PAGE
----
Making the decision to have another baby was easy. My husband & I knew we wanted another baby even before our first was born. It was after Jax was diagnosed with CF that my mind became unsure. You can read about Jax’s diagnoses here. The chances of having another child are pretty big. There is a 25% chance of having a child with CF, a 50% chance that the child will be a carrier, & a 25% chance that the child with be neither.
The thought of having another baby with CF made me cringe. Could I go through that again? What if this baby was born with a more severe strand than Jax? Could I watch TWO children of mine suffer? Could we afford the medical bills?
My desire to give birth was there, however the mom in me was there, too. I already had one small child that I have had to watch go in & out of the hospital multiple times. I didn’t know if I had it in me.
I prayed on this a lot. I prayed for guidance & direction. It felt selfish in a way to have another baby knowing there was a chance that it would be born to a life of hospital stays, medications, & surgeries. Putting my need to have another knowing the odds felt selfish.
Slowly my heart began to change. My husband & I talked about it so many times. His mind was set on “This time we know what to do & expect. We won’t be caught off-guard like last time. We got this”. I started to believe this, too. God trusted us with such a fragile boy once. If we were deserving, He would trust us again. If we were to give up our desire to have another, we would be giving in to defeat. This baby could be born with one of many health defects, not just CF. It’s unfortunate, but it’s something that cannot be helped. That didn’t mean we should give up our hopes for a big family, though.
Soon after we started trying, we were pregnant again. I thought about that 75% chance of this baby having CF or the gene. I wanted it to have neither. Being a carrier means you don’t have CF, but you have the gene. I am a carrier & so is my husband. 12 million people in the US are carriers. About 2500 babies are born with CF each year. That’s not a lot of babies, but taking that chance weighed heavily on my mind.
Elliot was born April of 2011. On the holiest of days: Easter Sunday. In Louisiana, CF is detected by the newborn screening test, also known as the PKU test. It takes about a week to get the results. With Jax, we got the news when he was 8 days (at approximately 4 pm. I remember it clearly.) The morning that the nurse came to take Elliot to do her hearing test & the PKU, I was a mess. Could she have it? She was born at 8 lbs, which was a good sign. Jax was born at 6. Most babies with CF are born on the small side, because of nutrition issues. There was still that chance, though…..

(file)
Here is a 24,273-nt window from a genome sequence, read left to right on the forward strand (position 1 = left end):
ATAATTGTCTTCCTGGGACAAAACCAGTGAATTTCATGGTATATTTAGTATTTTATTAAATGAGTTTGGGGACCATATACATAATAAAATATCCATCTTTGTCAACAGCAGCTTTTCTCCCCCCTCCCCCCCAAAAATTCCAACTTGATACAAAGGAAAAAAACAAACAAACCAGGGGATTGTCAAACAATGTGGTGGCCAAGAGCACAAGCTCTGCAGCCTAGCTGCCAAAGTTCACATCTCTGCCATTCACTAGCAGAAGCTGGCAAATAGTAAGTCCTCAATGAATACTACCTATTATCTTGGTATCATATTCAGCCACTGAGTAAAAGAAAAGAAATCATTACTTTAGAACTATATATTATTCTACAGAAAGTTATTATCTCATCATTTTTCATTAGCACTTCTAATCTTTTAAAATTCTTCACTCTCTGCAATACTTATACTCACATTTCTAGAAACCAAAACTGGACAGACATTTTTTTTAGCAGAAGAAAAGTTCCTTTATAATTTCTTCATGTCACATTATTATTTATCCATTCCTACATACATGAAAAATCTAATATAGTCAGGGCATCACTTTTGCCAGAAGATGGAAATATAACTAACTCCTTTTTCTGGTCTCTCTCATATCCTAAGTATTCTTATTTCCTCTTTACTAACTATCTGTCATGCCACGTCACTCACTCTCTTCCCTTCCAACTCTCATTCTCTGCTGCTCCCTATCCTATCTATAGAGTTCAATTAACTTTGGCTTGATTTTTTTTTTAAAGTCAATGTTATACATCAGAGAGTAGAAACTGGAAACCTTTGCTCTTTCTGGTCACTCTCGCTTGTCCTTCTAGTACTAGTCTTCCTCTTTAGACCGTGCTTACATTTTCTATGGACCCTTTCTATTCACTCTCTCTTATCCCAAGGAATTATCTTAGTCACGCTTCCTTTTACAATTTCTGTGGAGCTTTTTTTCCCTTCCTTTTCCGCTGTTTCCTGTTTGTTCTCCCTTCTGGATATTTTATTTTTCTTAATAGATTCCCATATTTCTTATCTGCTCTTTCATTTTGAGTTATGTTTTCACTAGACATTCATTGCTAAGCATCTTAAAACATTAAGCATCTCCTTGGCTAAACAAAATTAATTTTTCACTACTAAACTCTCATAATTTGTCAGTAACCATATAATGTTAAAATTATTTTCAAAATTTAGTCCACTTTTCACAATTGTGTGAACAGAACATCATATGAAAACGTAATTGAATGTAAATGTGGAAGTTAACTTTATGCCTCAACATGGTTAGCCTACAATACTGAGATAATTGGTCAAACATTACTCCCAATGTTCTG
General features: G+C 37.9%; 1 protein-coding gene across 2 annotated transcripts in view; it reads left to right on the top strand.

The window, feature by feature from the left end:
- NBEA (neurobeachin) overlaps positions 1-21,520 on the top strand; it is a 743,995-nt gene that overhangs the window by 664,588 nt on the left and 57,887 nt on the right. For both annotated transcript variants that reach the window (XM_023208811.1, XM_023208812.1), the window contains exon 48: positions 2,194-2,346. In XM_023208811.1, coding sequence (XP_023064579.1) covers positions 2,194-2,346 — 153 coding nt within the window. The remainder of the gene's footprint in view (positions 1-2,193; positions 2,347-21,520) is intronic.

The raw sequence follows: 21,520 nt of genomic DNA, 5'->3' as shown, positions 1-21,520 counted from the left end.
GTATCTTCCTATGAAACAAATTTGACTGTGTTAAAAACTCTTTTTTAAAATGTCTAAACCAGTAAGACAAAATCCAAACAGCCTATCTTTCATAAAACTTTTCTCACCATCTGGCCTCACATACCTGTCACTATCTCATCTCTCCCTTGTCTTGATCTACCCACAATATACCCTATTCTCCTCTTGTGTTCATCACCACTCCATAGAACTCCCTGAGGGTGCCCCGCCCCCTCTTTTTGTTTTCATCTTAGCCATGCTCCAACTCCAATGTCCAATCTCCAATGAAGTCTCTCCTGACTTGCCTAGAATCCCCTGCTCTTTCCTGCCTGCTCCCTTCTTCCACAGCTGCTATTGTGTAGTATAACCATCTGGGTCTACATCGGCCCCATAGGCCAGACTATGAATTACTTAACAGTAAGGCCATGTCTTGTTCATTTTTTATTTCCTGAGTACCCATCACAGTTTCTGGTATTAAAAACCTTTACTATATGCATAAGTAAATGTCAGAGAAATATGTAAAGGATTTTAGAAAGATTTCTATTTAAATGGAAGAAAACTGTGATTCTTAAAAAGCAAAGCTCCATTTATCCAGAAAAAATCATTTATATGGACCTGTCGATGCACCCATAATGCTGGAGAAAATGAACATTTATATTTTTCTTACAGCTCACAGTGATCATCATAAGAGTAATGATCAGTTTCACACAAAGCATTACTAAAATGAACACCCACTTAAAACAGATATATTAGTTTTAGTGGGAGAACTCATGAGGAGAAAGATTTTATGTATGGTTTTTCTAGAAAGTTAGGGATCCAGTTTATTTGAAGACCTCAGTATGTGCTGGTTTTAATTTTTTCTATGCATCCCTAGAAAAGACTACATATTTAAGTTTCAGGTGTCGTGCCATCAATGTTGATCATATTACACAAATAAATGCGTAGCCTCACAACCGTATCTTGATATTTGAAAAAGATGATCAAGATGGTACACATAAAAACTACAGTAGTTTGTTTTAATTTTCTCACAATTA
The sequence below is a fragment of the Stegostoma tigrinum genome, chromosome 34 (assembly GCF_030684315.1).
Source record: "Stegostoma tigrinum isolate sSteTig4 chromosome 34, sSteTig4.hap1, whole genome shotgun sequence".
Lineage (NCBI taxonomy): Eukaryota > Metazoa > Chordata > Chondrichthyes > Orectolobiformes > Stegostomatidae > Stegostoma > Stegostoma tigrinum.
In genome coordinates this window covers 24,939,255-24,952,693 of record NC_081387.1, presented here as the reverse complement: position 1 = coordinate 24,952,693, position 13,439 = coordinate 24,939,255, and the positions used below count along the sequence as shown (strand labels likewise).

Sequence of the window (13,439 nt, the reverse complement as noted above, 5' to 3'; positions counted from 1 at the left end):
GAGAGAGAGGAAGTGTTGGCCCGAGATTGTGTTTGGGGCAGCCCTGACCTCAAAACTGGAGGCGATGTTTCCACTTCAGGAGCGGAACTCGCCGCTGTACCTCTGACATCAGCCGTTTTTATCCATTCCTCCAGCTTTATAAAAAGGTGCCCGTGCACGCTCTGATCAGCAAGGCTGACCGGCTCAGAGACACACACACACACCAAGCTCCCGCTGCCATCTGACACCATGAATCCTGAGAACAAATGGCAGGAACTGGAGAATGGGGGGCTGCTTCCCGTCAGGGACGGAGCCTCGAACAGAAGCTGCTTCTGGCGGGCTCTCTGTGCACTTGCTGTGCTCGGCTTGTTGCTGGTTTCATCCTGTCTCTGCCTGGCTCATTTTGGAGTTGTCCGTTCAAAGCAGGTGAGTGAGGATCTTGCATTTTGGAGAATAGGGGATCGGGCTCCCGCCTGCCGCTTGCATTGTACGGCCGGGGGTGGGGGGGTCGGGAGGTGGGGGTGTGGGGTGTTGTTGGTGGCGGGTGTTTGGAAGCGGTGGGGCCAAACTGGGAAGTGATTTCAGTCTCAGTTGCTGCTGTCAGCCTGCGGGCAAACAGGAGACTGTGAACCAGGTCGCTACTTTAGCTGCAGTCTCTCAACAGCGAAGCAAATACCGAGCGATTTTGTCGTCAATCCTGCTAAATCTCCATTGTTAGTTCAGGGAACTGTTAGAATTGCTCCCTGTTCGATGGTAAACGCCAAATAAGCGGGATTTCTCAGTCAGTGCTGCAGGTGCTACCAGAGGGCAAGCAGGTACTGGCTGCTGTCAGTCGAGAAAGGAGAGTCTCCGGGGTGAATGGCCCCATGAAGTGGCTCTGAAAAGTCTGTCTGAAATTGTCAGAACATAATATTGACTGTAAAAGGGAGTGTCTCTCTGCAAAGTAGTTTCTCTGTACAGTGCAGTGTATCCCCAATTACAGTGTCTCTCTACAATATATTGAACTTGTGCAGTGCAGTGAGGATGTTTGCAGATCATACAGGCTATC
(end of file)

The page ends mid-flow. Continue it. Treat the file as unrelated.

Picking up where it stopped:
The next week was a blur of newborn cries, my nephew born the day after we came home, & that question everyone seemed to ask us: Have you heard anything? Everyday our phone was silent & I became more worried. I monitored her poop like it was my job. CF babies have distinctive BM’s. Sometimes she had them, other times she didn’t. I emailed her Pediatrician regulary. Is this normal? She did this….is it CF related? I was driving myself crazy.
Finally on a Thursday my phone rang. This was it. This will determine the direction of my new baby girls life. My Pediatrician simply said “She’s fine.” Elliot didn’t have CF & she wasn’t a carrier. I couldn’t believe it. A HEALTHY baby.
We are still so thankful that Elliot is healthy. It’s something parent’s can take for granted. Now all of the focus can be on Jax’s health & well-being. Will we have another? We want to. I will worry just like I did with Elliot, there is no doubt. Only the next time I will know that there is a chance of having a healthy baby, not just a chance that we won’t.